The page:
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Leading aerospace supplier Spirit AeroSystems aims to expand military and space business

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Aircraft makers Boeing and Airbus received a lot of attention in the early months of the coronavirus pandemic as airlines grounded fleets and canceled new aircraft purchases. But Spirit Aerosystems, the main supplier of both, has been hit very hard.

The Wichita, Kansas-based company is perhaps best known for building green passenger fuselages, but Boeing halted production of the 737 Max a year ago after two fatal crashes. I had already dealt with that. Then came the pandemic. In total, the company laid off more than 5,000 of his employees.

Management saw how dependent Spirit was on commercial operations and decided they needed more diversified operations, one that included more military work. Over the next 16 months, executives have plans that include becoming a major supplier of hypersonic weapons and space systems to major defense companies.

Duane Hawkins, President of Spirit AeroSystems Defense & Space, said: said in an interview in July.

The prospects for Spirit are much better than they were two years ago, as airlines start ordering planes again. The company has recalled many of the workers it laid off in 2020 and plans to hire a further 2,600 over the next few years, especially as demand rises for narrowbody aircraft, which are primarily used on domestic flights.

“We have always been committed to diversifying our portfolio into defense, [the pandemic and Max grounding] Understanding how much exposure we have without having a diversified portfolio probably gave us more oomph,” Hawkins said. It’s time we really, really double our efforts.”

Among the moves included the hiring of Joshua Boehm as Vice President of Defense Business Development and Strategy. Böhm said defense companies he’s BAE Systems, Raytheon, Boos he’s Allen he’s Hamilton he’s worked for nearly 20 years, but adding him will “be a little more aggressive and come up with a long-term strategy” It was a move, Hawkins said.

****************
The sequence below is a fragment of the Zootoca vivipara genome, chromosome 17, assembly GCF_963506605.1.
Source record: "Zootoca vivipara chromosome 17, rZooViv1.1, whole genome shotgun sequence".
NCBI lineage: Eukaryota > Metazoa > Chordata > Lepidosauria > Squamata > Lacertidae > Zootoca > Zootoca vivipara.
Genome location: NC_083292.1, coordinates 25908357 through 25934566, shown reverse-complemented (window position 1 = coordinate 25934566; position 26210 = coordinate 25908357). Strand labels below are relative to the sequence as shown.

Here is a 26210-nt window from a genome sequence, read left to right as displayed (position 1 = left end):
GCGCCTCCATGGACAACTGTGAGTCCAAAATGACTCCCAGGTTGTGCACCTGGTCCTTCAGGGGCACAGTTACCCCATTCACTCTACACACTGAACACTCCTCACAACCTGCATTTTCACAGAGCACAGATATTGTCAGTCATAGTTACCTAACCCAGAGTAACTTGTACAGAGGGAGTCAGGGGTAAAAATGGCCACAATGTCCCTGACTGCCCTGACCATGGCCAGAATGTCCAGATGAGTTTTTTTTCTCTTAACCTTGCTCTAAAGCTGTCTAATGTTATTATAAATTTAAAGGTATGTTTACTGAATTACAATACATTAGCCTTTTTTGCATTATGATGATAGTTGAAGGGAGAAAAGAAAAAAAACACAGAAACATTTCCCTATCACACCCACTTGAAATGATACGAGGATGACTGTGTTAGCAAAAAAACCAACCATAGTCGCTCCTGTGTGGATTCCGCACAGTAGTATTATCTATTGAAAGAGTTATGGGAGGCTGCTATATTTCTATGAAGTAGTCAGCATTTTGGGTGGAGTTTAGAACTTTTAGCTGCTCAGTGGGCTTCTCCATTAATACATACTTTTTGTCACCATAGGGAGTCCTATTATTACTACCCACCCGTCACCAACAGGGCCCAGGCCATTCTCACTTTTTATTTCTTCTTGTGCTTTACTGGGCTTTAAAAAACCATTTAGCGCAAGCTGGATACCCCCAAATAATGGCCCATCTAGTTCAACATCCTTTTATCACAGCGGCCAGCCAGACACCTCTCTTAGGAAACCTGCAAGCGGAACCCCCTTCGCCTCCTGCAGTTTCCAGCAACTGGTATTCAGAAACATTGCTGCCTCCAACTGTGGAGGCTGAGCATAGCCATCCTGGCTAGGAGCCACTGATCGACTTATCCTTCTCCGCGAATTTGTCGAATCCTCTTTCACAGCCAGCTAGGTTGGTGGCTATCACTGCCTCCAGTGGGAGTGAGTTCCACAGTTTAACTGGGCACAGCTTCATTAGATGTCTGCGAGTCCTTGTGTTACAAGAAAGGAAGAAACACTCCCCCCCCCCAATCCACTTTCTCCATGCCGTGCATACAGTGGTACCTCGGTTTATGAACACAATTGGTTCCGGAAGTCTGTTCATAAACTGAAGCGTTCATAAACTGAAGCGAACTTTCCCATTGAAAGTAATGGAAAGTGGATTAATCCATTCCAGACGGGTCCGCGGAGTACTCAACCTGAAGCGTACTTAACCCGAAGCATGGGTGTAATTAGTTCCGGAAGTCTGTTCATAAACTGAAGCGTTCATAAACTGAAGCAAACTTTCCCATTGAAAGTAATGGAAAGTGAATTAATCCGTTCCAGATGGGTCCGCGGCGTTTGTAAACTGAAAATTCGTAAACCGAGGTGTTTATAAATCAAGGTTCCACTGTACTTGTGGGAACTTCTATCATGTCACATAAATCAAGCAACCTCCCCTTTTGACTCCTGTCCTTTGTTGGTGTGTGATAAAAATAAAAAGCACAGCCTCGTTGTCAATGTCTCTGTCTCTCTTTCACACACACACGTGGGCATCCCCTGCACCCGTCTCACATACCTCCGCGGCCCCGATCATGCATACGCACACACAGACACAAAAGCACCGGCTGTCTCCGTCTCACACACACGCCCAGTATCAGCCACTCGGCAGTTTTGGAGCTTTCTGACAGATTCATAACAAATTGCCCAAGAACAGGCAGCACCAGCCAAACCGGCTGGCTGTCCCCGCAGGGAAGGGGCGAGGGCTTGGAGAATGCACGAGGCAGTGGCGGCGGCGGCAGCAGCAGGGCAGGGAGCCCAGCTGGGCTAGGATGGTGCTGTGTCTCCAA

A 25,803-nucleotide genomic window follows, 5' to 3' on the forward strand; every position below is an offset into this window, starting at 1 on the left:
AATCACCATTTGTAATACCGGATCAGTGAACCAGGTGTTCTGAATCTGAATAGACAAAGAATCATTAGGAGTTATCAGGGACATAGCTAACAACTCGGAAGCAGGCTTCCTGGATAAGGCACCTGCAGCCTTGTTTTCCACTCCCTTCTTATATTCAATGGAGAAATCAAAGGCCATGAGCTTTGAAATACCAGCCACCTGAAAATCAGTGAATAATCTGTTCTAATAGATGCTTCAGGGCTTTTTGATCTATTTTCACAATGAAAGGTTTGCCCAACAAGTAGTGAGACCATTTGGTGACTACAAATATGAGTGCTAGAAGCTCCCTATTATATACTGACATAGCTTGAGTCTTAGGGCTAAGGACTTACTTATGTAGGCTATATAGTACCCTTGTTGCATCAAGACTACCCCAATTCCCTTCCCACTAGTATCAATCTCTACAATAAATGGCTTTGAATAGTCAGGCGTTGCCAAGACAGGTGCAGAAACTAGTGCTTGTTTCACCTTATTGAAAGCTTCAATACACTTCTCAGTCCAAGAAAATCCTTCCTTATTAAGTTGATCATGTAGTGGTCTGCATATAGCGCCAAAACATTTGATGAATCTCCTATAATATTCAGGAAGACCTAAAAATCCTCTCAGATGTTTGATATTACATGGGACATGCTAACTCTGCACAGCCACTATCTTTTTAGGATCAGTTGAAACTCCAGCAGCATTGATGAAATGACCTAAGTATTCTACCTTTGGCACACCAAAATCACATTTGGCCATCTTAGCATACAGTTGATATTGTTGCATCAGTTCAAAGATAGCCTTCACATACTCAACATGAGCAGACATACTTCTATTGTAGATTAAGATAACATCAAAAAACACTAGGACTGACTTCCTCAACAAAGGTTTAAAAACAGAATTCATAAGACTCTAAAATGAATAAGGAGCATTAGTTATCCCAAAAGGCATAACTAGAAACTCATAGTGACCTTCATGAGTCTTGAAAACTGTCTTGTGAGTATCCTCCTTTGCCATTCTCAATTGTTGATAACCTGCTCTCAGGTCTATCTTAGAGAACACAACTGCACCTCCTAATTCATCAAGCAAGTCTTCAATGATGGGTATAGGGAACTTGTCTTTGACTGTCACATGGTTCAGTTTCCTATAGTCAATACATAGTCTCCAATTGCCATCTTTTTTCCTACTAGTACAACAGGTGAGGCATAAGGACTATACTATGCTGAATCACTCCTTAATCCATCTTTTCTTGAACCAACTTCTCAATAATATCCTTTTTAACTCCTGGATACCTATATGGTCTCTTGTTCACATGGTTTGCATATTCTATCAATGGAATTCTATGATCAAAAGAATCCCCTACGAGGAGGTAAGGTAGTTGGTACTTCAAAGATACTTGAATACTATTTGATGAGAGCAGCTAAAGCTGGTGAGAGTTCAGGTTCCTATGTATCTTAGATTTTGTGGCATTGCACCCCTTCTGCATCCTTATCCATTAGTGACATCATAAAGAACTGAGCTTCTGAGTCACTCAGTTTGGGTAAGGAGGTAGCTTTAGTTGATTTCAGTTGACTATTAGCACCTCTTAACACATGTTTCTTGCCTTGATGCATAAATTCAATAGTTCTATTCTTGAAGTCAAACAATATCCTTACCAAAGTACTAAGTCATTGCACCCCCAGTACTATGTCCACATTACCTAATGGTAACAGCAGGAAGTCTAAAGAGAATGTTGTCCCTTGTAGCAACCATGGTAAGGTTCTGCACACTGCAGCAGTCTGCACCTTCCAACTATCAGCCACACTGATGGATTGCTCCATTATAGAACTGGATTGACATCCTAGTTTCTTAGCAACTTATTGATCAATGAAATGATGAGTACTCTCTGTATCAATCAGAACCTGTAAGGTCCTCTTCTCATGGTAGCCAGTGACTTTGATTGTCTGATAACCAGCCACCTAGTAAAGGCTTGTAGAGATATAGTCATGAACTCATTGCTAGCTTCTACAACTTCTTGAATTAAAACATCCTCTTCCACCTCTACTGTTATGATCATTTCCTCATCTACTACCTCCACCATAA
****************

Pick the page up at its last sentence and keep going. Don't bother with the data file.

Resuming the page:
The goal is to have the business be 40% commercial, 40% defense and 20% aftermarket work.

“We have developed a strategy that we believe will work for decades to come,” Hawkins said. “We are flexible enough to accommodate any changes.”

Spirit executives believe the way they approach business and production methods will be attractive to the Pentagon and defense companies.

“We can actually go from design to production pretty quickly… maybe faster than usual in the defense world,” Hawkins said. “That’s because we’re designing with production in mind.”

Hawkins said the company now has “hundreds” of engineers with security clearances, compared to less than 100 “just a few years ago.” Security clearances allow engineers to work on classified military projects.

Big contractors are already relying more on Spirit, Boehm said. Spirit has been a key force in several high-priority weapons projects, including his B-21 stealth bomber for the Air Force, his CH-53K heavy lift helicopter for the Marine Corps, and his P-8 maritime patrol aircraft for the Navy. Supplier. Boeing recently hired the company to build new pylons and nacelles for the engines that will power the B-52 bomber.

Defense and space projects now account for 18-20% of Spirit’s workload, up from about 5% in 2020, Hawkins said. The defense and space business is expected to grow by 50 percent by 2025 in existing jobs alone, Boehm said.

Management has identified five areas to target for new business, and Spirit management estimates that there will be about $8 billion in potentially competitive new business over the next few years.

At the top of the list is the next-generation aircraft program, which Boehm said is “the core of the existing Spirit portfolio.” The Department of Defense is planning several new aircraft programs, including next-generation fighters for the Air Force and Navy and helicopters for the Army. Spirit builds the fuselage for Bell’s V-280 tiltrotor. This is the Army’s possible successor to the Black Hawk.

The company also has “several different campaigns and activities underway” to become part of the hypersonic weapons program, Boehm said. Other areas the company is pursuing: missile defense targets, missiles and interceptors. unmanned aerial vehicles; and space.

Boehm said space is “the greenest part of the portfolio,” but recently entered into a strategic partnership with Sierra Space.

“This is an area where we have very specific plans for growth,” he said.

FMI has a contract to provide NASA with thermal protection materials, so management said Spirit’s January 2020 acquisition of FMI, a composite materials maker based in Maine, was used for high-speed flight extremes. It is viewed as a special source for developing sonic missile structures and a gateway to space operations.

The acquisition prompted management to change the name of the business to Defense and Space. Changing the way financial reporting is done, he splits his business into three: commercial, defense and space, and aftermarket. The financial change “convinced everyone at that point that we were serious about what we were doing in terms of changing the company and diversifying the business,” Hawkins said. said.

The company also envisages several acquisitions, which “will not necessarily be big deals,” Boehm said, but “allows us to continue to grow and expand our business.” increase.